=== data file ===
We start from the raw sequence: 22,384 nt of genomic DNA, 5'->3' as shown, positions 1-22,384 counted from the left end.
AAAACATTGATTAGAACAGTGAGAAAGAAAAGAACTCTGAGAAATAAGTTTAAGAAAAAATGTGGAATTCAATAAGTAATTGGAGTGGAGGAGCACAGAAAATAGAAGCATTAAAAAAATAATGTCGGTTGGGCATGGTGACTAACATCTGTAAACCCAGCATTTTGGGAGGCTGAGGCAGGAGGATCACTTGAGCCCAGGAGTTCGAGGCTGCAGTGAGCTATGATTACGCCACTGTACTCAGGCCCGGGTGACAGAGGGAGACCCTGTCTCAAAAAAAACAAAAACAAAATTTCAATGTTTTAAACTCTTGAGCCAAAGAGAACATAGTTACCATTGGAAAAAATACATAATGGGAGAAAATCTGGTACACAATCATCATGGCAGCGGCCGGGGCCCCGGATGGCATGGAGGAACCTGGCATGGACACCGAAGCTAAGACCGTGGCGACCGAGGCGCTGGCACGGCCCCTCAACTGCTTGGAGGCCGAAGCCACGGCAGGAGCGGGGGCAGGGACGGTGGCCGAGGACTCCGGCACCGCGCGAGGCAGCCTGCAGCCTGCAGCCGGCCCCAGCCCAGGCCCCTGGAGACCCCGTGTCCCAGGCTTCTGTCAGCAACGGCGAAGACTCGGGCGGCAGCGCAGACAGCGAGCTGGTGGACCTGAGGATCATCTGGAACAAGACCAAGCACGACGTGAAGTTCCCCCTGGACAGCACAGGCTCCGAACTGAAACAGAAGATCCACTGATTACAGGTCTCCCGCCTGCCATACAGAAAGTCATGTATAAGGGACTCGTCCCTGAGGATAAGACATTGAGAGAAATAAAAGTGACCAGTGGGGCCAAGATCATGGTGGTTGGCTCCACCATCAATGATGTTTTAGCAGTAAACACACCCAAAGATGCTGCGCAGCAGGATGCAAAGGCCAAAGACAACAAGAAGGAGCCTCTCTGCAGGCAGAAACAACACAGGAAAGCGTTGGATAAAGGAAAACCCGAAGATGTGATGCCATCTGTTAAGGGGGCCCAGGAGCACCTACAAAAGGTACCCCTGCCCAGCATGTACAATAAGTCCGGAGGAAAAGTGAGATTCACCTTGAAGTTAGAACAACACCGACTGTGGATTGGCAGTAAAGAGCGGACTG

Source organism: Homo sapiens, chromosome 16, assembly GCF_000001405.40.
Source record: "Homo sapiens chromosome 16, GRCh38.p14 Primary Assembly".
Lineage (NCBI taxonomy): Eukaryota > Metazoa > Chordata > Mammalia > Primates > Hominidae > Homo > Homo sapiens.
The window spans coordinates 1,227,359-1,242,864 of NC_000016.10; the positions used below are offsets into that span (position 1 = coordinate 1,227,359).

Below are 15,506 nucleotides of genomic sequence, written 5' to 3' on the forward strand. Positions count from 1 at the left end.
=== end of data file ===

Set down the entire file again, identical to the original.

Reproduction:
We start from the raw sequence: 22,384 nt of genomic DNA, 5'->3' as shown, positions 1-22,384 counted from the left end.
AAAACATTGATTAGAACAGTGAGAAAGAAAAGAACTCTGAGAAATAAGTTTAAGAAAAAATGTGGAATTCAATAAGTAATTGGAGTGGAGGAGCACAGAAAATAGAAGCATTAAAAAAATAATGTCGGTTGGGCATGGTGACTAACATCTGTAAACCCAGCATTTTGGGAGGCTGAGGCAGGAGGATCACTTGAGCCCAGGAGTTCGAGGCTGCAGTGAGCTATGATTACGCCACTGTACTCAGGCCCGGGTGACAGAGGGAGACCCTGTCTCAAAAAAAACAAAAACAAAATTTCAATGTTTTAAACTCTTGAGCCAAAGAGAACATAGTTACCATTGGAAAAAATACATAATGGGAGAAAATCTGGTACACAATCATCATGGCAGCGGCCGGGGCCCCGGATGGCATGGAGGAACCTGGCATGGACACCGAAGCTAAGACCGTGGCGACCGAGGCGCTGGCACGGCCCCTCAACTGCTTGGAGGCCGAAGCCACGGCAGGAGCGGGGGCAGGGACGGTGGCCGAGGACTCCGGCACCGCGCGAGGCAGCCTGCAGCCTGCAGCCGGCCCCAGCCCAGGCCCCTGGAGACCCCGTGTCCCAGGCTTCTGTCAGCAACGGCGAAGACTCGGGCGGCAGCGCAGACAGCGAGCTGGTGGACCTGAGGATCATCTGGAACAAGACCAAGCACGACGTGAAGTTCCCCCTGGACAGCACAGGCTCCGAACTGAAACAGAAGATCCACTGATTACAGGTCTCCCGCCTGCCATACAGAAAGTCATGTATAAGGGACTCGTCCCTGAGGATAAGACATTGAGAGAAATAAAAGTGACCAGTGGGGCCAAGATCATGGTGGTTGGCTCCACCATCAATGATGTTTTAGCAGTAAACACACCCAAAGATGCTGCGCAGCAGGATGCAAAGGCCAAAGACAACAAGAAGGAGCCTCTCTGCAGGCAGAAACAACACAGGAAAGCGTTGGATAAAGGAAAACCCGAAGATGTGATGCCATCTGTTAAGGGGGCCCAGGAGCACCTACAAAAGGTACCCCTGCCCAGCATGTACAATAAGTCCGGAGGAAAAGTGAGATTCACCTTGAAGTTAGAACAACACCGACTGTGGATTGGCAGTAAAGAGCGGACTG

Source organism: Homo sapiens, chromosome 16, assembly GCF_000001405.40.
Source record: "Homo sapiens chromosome 16, GRCh38.p14 Primary Assembly".
Lineage (NCBI taxonomy): Eukaryota > Metazoa > Chordata > Mammalia > Primates > Hominidae > Homo > Homo sapiens.
The window spans coordinates 1,227,359-1,242,864 of NC_000016.10; the positions used below are offsets into that span (position 1 = coordinate 1,227,359).

Below are 15,506 nucleotides of genomic sequence, written 5' to 3' on the forward strand. Positions count from 1 at the left end.